Thursday, March 19, 2009

Car Wrestling

We had a major car wrestling incident today. No, the beloved (not) minivan was not harmed. The three boys riding in it did however get completely tangled up, climbing over seats, pulling shirts and shoving each other around.

What could cause this melee?

Rude comments?
Seat scuffle?
Radio war?
Windows up or down?
Food sharing?

Nope.

It was the Sports Illustrated in my hand with March Madness on the cover.

I am never going to understand these boys.

Sunday, March 15, 2009

Getting Excited About Reading

All kids are different, mine are no exception. They have each taken different paths to becoming readers. One took the fast route, one took a normal well-traveled route, and my youngest . . . well he's still on the path.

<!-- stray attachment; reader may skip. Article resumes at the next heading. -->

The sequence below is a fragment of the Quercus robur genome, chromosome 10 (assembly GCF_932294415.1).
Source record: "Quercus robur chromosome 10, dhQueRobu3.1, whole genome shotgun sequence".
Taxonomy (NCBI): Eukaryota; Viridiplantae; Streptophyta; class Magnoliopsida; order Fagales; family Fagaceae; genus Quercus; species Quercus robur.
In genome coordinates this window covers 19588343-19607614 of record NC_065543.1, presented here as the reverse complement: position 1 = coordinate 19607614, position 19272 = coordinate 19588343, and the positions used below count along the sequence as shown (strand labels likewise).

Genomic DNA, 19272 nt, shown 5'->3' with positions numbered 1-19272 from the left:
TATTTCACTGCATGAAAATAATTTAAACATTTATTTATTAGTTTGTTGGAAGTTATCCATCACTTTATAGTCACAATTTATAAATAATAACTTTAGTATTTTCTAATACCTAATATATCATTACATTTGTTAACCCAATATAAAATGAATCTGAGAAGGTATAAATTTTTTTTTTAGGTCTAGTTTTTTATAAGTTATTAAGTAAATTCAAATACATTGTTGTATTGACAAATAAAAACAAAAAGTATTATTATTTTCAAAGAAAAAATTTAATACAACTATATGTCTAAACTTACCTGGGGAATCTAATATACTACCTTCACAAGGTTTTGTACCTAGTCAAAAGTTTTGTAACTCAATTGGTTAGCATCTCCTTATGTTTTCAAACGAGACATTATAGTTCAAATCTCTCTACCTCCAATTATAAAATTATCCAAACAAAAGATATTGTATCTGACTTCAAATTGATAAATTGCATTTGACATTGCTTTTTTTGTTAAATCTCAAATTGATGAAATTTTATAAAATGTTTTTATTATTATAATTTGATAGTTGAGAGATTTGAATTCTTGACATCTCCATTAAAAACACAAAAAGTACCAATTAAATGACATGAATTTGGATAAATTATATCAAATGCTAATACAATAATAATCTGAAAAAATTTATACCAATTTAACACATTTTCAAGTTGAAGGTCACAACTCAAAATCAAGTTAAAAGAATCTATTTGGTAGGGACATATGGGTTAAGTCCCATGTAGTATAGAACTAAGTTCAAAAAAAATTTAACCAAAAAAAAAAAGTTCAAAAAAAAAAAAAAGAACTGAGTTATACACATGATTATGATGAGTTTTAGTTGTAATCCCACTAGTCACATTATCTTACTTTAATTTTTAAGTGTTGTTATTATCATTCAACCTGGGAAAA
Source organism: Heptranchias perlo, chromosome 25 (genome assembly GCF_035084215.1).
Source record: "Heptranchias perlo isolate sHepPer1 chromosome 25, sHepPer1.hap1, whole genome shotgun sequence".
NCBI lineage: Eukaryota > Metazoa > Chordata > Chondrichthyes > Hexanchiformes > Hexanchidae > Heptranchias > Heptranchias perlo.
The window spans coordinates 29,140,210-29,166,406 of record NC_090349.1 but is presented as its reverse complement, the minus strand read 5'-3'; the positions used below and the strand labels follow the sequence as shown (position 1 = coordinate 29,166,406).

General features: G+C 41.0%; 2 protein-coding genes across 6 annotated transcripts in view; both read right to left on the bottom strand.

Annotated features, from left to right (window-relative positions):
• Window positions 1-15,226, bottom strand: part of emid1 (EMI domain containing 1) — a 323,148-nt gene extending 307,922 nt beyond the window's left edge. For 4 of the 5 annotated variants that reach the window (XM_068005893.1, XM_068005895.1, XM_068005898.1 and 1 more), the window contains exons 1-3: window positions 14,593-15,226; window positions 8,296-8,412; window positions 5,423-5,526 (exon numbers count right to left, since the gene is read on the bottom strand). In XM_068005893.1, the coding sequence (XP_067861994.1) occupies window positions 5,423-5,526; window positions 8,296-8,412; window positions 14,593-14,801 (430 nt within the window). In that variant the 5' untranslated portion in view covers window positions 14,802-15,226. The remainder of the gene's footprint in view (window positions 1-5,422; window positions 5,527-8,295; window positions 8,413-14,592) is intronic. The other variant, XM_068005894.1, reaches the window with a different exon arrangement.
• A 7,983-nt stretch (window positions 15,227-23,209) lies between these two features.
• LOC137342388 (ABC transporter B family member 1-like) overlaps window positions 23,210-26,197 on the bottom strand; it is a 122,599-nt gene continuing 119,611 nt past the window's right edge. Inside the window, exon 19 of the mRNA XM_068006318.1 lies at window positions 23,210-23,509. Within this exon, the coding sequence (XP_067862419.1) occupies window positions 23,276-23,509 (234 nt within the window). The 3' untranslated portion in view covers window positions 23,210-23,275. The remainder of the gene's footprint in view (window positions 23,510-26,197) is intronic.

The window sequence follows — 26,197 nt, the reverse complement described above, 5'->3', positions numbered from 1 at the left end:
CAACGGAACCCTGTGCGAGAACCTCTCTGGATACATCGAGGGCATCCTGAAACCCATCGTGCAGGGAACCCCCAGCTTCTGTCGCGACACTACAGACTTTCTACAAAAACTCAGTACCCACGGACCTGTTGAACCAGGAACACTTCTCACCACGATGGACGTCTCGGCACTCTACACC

But I think I have discovered a way to get him more excited about reading. If I give him the chance to act in a video and post it on YouTube after he finishes each book, he might start reading more.

Saturday, March 14, 2009

How to Avoid Morning Chaos

Getting three boys ready for Little League games at the field by 8:00 am Saturday morning is a logistical feat. It sometimes involves yelling by one or more parent, frantic searching for cups by one or more kid, tearing apart the laundry room by more than one person, searching for the glove in the garage, and milk left out on the kitchen table.

This morning, for Opening Day, I didn't want to start the day off that way. We tried something new and managed to avoid some of the morning chaos.